"One particular time we were pickin' corn, my brother-in-law haulin' for me. And I was runnin' the combine," recalls Darrel with a grin. "And the cameraman had his tripod set up inside this truck box, filming me." "Which I'm sure made a great scene as far as the angles went," says Juanita. "I didn't realize he was IN the truck," says Darrel. "I just thought he was sitting on the back--I didn't pay attention. Here I am, filling the truck with corn, and I got it full, looked back--and this guy is standing waist-deep in corn, tripod and all. Once you get waist-deep in grain, you cannot get out of there." Concrete would do about as well.

The cameraman was in a total beginning-farmer's panic. "We dug and dug and dug and finally broke the webbing on the tripod and finally got him out," says Darrel. "We should have just went to the elevator and dumped him--it would've worked better."

The filmmakers' impact on the family was subtler, less traumatic. Farmers cannot afford to be fools and the Buschkoetters were aware of what they were doing inviting the Sutherlands into their lives. "They have an agenda and they care about family farmers. " says David Sutherland. "And they thought they were the only ones who were having trouble with their marriage, and that this might help other farmers in the same troubles. I think they just wanted to have somebody they could trust to tell their story."

"So much in the farmer's personality is to be private," says Juanita. "You know, you don't let people know you have problems. As I work the hotline, you realize that as soon as you open your problems, everybody's been there at some point. And they open theirs up too. If you're ready to reach out for help, you're ready to focus and prioritize you can get through your problems okay."

Both couples agree that the making of the film was not responsible for exposing the Buschkoetters' troubles. "In a small town, everybody knows 75 percent of your business--the other 25 they make up for you. It's worse than what's real, so what the hell if they know the rest?" Darrel says, laughing. "When we were having some money problems, you know, small town--everybody knew it. And they'd go to your landlord maybe to see if they could take your land away from you because they knew that you were on the brink."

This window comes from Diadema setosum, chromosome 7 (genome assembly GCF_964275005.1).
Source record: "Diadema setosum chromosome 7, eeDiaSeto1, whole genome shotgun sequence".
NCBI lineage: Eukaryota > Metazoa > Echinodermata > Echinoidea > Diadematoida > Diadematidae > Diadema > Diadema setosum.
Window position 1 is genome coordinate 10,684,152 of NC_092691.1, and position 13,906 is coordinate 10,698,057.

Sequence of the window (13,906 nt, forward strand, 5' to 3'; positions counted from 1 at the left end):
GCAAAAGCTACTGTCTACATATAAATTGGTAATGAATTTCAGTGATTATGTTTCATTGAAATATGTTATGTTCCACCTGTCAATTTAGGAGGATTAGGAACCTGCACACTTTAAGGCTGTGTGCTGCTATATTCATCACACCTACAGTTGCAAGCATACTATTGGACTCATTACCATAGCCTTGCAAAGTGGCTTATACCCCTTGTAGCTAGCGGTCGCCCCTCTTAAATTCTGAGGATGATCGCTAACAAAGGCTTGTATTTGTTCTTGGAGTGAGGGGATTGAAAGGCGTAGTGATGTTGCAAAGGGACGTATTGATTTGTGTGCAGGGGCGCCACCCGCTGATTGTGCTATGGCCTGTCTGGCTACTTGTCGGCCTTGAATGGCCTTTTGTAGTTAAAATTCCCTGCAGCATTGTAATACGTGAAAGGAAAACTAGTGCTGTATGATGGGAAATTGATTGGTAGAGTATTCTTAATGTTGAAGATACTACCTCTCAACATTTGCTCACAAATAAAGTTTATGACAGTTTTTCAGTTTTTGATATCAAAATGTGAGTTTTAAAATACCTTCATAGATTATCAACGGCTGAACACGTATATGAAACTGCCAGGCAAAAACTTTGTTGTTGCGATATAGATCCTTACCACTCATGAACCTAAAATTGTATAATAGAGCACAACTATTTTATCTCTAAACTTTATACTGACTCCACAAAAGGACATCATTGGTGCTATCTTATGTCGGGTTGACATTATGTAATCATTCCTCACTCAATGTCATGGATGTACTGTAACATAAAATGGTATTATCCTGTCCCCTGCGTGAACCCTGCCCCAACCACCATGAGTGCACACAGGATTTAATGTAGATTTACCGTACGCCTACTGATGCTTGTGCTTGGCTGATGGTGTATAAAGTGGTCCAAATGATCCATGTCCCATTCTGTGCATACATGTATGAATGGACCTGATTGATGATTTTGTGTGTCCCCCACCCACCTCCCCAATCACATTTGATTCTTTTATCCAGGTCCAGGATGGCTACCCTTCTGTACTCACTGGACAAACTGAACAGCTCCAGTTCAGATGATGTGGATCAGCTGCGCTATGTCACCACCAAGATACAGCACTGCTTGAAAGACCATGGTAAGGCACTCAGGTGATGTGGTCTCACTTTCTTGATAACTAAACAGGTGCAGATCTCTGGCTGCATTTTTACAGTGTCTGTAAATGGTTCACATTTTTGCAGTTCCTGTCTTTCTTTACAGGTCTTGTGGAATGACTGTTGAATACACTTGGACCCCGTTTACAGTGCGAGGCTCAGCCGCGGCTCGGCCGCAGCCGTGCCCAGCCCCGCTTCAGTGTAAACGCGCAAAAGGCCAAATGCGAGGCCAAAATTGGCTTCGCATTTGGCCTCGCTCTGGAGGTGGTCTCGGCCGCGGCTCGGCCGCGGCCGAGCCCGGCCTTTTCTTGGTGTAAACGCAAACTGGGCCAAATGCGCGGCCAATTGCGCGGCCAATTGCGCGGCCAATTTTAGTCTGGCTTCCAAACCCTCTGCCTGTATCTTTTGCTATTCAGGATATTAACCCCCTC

Forced to take a last-ditch loan, the Buschkoetters' private woes became public property. "If you get an FMHA loan you live in a fishbowl," says David. "All the records are open to anyone and everybody talks about it."

In a way, the tough times when the Buschkoetters feared they might lose their farm helped the film by giving them bigger problems to think about than the microphones on their collars. "What people don't realize is they're in need of money, I mean they're in dire straits," says David Sutherland. At one point, Juanita realized she had approximately sixty-five cents per day to buy groceries for a family of five. "There are six issues they're dealing with before they're even thinking about us." says David Sutherland. "Once they trust us and know that we're not dangerous."

"I don't think he ever exploited us," says Juanita. "David told us up front he wanted to get up close and really focus on personal issues and everything. When we agreed to it--who can look into the future and know what you're gonna go through? So that's a little bit hard. But he did what he said he was going to do. And Nancy said to us-- 'When people are going through tough times, you film the tough times.' I really believe that you're better off when you confront things. I'd rather have things out in the open. People wondering what your problems are--that's one of my concerns with both of our in-laws."

In some of the most wrenching scenes in the film, Juanita's family speaks acidly of Darrel's farming obsession as a selfish folly that drags Juanita and the kids down with him. And Darrel's father, a hardbitten old farmer who seems incapable of giving his son the slightest crumb of encouragement for a job well done, has some hard words too. ("He's a hurricane!" marvels David Sutherland.) How are Darrel and Juanita's in-laws going to feel when this laundry is aired nationwide?

"You know, it doesn't worry me as far as our families are concerned," says Juanita. "I guess I feel if they're ashamed of the way they're acting, they should've been ashamed when they were doing it, not just now 'cause the rest of the country's gonna see it."

The Sutherlands strictly resisted the considerable temptation to offer the Buschkoetters any advice or money--partly because they didn't have much to offer. Juanita's family, which includes graduates of Wellesley and Harvard, and no one in financial difficulty, did send money from time to time. But the Sutherlands plowed most of their life savings into the film, with no guarantee whatever that it would ever be sold. Six-hour-plus films about farmers are not in heavy demand on the film-festival circuit, even to somebody who has won many prizes. "Nobody would give me money," says David, referring to the time before Frontline picked up the film. "The way I've been humiliated by HBO--I'm 50 years old, and I've done good films, and all of a sudden, with cable and the prices of documentaries coming down, I'm not one of their chosen people."